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Ashutosh Mishra

Ashutosh Mishra

Bhubaneswar: With loss in Jharkhand fifth Indian state has slipped from the grasp of the Bhartiya Janata Party. The aura of invincibility that had come to surround the party and its mascot, Prime Minister, Narendra Modi seems to be withering, much to the relief of its opponents.

What is more worrisome for Modi and home minister, Amit Shah, who, for all practical purposes still runs the BJP, is that Jharkhand vote will be seen as some kind of a referendum on issues like the Citizenship Amendment ACT (CAA), Ram temple and the dilution of article 370 as the party had built its campaign around them instead of focusing on regional and local issues which was the strategy of its rivals--Jharkhand Mukti Morcha and the Congress.

Among other factors responsible for the debacle in Jharkhand are the BJP’s failure to consolidate the non-tribal votes despite having run the state under the leadership of Raghubar Das, a non-tribal, for five years. Party’s experiment with Das gave JMM the opportunity to play the tribal card to the hilt.

Jharkhand election results are a wake-up call for the BJP which is already gearing up for the upcoming assembly polls in Delhi and Bihar. While Aravind Kejriwal-led AAP is a tough opponent to beat in the national capital in Bihar BJP  has to contend with a tricky ally in chief minister, Nitish Kumar. Much will, hence, depending upon how the party plans its strategy in the light of the lessons learnt in Maharashtra and Jharkhand. In Haryana, too, its success was limited and it would not have been able to form a government without the support of Dushyant Chautala's Jannayak Janata Party which took the deputy chief minister’s post in the bargain. Chautala again is a tricky ally.

It is now obvious that the BJP needs to make changes in its strategy and reduce the party’s excessive dependence on Prime Minister, Narendra Modi and his lieutenant-in-chief, Amit Shah as far as assembly election campaigns are concerned. It should rather concentrate its energies on grooming strong regional leaders who can shoulder BJP campaigns in their respective states capably.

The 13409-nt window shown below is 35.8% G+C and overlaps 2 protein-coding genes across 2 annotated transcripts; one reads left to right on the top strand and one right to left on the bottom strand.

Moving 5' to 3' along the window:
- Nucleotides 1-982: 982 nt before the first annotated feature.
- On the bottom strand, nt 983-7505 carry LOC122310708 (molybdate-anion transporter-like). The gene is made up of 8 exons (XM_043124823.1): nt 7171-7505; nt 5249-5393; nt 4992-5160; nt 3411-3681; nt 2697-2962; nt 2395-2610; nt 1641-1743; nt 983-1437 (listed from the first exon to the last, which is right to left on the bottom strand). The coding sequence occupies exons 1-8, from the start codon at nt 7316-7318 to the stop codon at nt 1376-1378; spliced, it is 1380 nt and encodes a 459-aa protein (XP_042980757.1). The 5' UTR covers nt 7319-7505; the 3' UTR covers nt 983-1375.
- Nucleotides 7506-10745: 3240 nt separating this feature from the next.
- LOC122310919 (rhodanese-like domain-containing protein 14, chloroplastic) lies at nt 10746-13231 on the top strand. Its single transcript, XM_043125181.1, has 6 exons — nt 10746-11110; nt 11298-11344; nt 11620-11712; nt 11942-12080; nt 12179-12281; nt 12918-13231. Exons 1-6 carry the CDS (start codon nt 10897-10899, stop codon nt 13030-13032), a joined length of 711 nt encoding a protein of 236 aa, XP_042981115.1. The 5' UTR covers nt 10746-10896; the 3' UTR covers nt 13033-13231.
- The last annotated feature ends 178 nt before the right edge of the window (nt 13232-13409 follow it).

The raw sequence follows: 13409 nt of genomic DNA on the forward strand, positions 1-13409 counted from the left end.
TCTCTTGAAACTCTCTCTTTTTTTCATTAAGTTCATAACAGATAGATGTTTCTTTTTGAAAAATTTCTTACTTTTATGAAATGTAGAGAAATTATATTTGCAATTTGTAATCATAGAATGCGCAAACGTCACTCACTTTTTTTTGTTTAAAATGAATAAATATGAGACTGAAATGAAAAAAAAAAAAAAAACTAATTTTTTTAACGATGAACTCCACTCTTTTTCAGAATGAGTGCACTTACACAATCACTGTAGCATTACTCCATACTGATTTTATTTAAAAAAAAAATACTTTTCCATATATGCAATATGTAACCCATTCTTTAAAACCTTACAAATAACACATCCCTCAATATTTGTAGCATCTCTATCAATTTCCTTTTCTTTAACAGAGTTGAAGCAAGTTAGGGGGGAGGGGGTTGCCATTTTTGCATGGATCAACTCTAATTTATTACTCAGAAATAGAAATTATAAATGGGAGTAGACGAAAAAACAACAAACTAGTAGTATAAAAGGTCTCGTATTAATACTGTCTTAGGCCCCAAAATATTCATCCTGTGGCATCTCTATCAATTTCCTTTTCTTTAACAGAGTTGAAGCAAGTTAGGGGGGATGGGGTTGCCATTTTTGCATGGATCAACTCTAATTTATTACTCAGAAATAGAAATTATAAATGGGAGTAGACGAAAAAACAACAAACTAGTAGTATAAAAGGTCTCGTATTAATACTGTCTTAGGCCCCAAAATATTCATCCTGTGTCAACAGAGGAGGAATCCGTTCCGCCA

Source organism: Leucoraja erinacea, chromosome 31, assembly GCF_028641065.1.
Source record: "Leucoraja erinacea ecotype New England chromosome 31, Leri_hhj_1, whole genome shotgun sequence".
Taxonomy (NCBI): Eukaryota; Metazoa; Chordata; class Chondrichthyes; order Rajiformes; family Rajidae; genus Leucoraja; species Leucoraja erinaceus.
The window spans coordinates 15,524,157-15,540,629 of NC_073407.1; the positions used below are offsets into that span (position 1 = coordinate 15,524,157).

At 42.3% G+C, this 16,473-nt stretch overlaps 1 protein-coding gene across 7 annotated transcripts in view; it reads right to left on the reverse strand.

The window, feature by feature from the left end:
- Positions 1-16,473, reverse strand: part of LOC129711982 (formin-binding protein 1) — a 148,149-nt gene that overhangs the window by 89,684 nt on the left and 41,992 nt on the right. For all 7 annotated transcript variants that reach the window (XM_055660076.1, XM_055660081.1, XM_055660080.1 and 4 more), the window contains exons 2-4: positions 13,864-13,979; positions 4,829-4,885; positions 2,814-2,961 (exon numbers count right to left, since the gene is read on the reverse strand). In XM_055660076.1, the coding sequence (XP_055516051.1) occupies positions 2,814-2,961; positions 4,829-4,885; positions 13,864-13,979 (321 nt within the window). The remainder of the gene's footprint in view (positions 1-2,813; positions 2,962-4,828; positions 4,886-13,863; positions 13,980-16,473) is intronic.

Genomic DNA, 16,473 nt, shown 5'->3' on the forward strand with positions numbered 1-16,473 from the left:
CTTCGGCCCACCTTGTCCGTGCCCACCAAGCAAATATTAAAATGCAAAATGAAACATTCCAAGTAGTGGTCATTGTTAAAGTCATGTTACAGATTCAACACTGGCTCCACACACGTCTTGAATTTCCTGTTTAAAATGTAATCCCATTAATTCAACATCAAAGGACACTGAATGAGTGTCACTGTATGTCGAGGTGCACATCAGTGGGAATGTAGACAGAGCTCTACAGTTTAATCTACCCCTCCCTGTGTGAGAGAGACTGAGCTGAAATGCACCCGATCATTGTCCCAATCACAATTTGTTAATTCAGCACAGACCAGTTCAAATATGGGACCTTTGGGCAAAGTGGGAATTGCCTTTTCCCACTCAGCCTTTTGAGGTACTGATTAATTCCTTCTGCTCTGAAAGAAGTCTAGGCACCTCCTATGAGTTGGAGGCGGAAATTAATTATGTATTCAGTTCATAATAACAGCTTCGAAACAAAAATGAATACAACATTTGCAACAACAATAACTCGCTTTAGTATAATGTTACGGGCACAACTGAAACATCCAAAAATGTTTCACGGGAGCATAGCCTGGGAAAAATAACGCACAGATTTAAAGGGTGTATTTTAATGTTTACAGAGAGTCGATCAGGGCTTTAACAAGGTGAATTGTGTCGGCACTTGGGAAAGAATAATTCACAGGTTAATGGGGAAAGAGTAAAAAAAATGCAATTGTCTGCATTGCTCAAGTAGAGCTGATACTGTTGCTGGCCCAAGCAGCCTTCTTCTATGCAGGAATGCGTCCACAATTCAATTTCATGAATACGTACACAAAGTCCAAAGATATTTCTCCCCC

Similarly, the party should focus on highlighting regional and local issues in state elections as people find them easy to connect with. Excessive focus on national issues, especially controversial issues like CAA and article 370 can potentially turn assembly elections into a mini referendum on them with defeats causing damage to the party both at the state and the national level. Such debacles can even erode people’s confidence in the government at the Centre.

There is no denying that BJP has become a top-heavy party with Modi and Shah controlling it firmly and, to an extent, brutally. Too much centralisation of power is bad for any party struture and BJP is no exception. Control freaks, who sometimes try to hide behind superficial delegation of power, can end up doing irreparable damage to the party in the long run.

It is equally important for BJP that the government led by the party at the Centre improves its performance, especially on the economic front. The party cannot hope to win elections merely by stepping up its rhetoric on controversial issues like the Citizenship Amendment Act (CAA) and National Register of Citizens (NRC).

(DISCLAIMER: This is an opinion piece. The views expressed are author’s own and have nothing to do with OTV’s charter or views. OTV does not assume any responsibility or liability for the same)

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